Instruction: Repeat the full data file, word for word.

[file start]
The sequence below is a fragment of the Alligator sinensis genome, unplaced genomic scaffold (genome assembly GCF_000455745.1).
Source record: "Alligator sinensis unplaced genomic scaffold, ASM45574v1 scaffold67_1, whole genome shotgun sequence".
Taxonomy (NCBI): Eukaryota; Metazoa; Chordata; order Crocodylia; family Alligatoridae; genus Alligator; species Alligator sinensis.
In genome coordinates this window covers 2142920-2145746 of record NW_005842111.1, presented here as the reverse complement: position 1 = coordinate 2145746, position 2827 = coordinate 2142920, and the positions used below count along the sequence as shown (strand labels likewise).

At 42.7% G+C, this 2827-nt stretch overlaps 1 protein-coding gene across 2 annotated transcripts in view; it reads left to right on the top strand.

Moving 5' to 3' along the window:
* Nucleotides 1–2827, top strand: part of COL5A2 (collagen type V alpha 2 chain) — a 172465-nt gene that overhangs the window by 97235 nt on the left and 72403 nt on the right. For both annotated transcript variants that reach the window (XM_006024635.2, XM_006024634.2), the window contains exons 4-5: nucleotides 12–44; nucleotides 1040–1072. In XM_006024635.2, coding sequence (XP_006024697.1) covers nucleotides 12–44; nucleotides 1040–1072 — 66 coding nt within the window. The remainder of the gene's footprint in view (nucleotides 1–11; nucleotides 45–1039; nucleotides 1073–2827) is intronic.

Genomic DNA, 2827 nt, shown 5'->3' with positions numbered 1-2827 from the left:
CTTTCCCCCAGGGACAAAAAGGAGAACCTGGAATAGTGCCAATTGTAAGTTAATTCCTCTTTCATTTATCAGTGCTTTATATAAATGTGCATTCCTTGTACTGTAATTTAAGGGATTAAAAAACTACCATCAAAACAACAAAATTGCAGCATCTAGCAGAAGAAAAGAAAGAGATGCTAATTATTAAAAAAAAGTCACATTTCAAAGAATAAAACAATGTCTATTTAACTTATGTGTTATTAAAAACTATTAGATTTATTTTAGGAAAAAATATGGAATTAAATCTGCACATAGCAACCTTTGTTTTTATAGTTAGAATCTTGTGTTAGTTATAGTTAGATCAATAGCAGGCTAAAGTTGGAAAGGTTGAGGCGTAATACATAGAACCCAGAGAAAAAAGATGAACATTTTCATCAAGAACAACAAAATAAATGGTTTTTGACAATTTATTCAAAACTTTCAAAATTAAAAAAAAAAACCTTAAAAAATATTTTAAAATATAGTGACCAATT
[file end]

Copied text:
The sequence below is a fragment of the Alligator sinensis genome, unplaced genomic scaffold (genome assembly GCF_000455745.1).
Source record: "Alligator sinensis unplaced genomic scaffold, ASM45574v1 scaffold67_1, whole genome shotgun sequence".
Taxonomy (NCBI): Eukaryota; Metazoa; Chordata; order Crocodylia; family Alligatoridae; genus Alligator; species Alligator sinensis.
In genome coordinates this window covers 2142920-2145746 of record NW_005842111.1, presented here as the reverse complement: position 1 = coordinate 2145746, position 2827 = coordinate 2142920, and the positions used below count along the sequence as shown (strand labels likewise).

At 42.7% G+C, this 2827-nt stretch overlaps 1 protein-coding gene across 2 annotated transcripts in view; it reads left to right on the top strand.

Moving 5' to 3' along the window:
* Nucleotides 1–2827, top strand: part of COL5A2 (collagen type V alpha 2 chain) — a 172465-nt gene that overhangs the window by 97235 nt on the left and 72403 nt on the right. For both annotated transcript variants that reach the window (XM_006024635.2, XM_006024634.2), the window contains exons 4-5: nucleotides 12–44; nucleotides 1040–1072. In XM_006024635.2, coding sequence (XP_006024697.1) covers nucleotides 12–44; nucleotides 1040–1072 — 66 coding nt within the window. The remainder of the gene's footprint in view (nucleotides 1–11; nucleotides 45–1039; nucleotides 1073–2827) is intronic.

Genomic DNA, 2827 nt, shown 5'->3' with positions numbered 1-2827 from the left:
CTTTCCCCCAGGGACAAAAAGGAGAACCTGGAATAGTGCCAATTGTAAGTTAATTCCTCTTTCATTTATCAGTGCTTTATATAAATGTGCATTCCTTGTACTGTAATTTAAGGGATTAAAAAACTACCATCAAAACAACAAAATTGCAGCATCTAGCAGAAGAAAAGAAAGAGATGCTAATTATTAAAAAAAAGTCACATTTCAAAGAATAAAACAATGTCTATTTAACTTATGTGTTATTAAAAACTATTAGATTTATTTTAGGAAAAAATATGGAATTAAATCTGCACATAGCAACCTTTGTTTTTATAGTTAGAATCTTGTGTTAGTTATAGTTAGATCAATAGCAGGCTAAAGTTGGAAAGGTTGAGGCGTAATACATAGAACCCAGAGAAAAAAGATGAACATTTTCATCAAGAACAACAAAATAAATGGTTTTTGACAATTTATTCAAAACTTTCAAAATTAAAAAAAAAAACCTTAAAAAATATTTTAAAATATAGTGACCAATT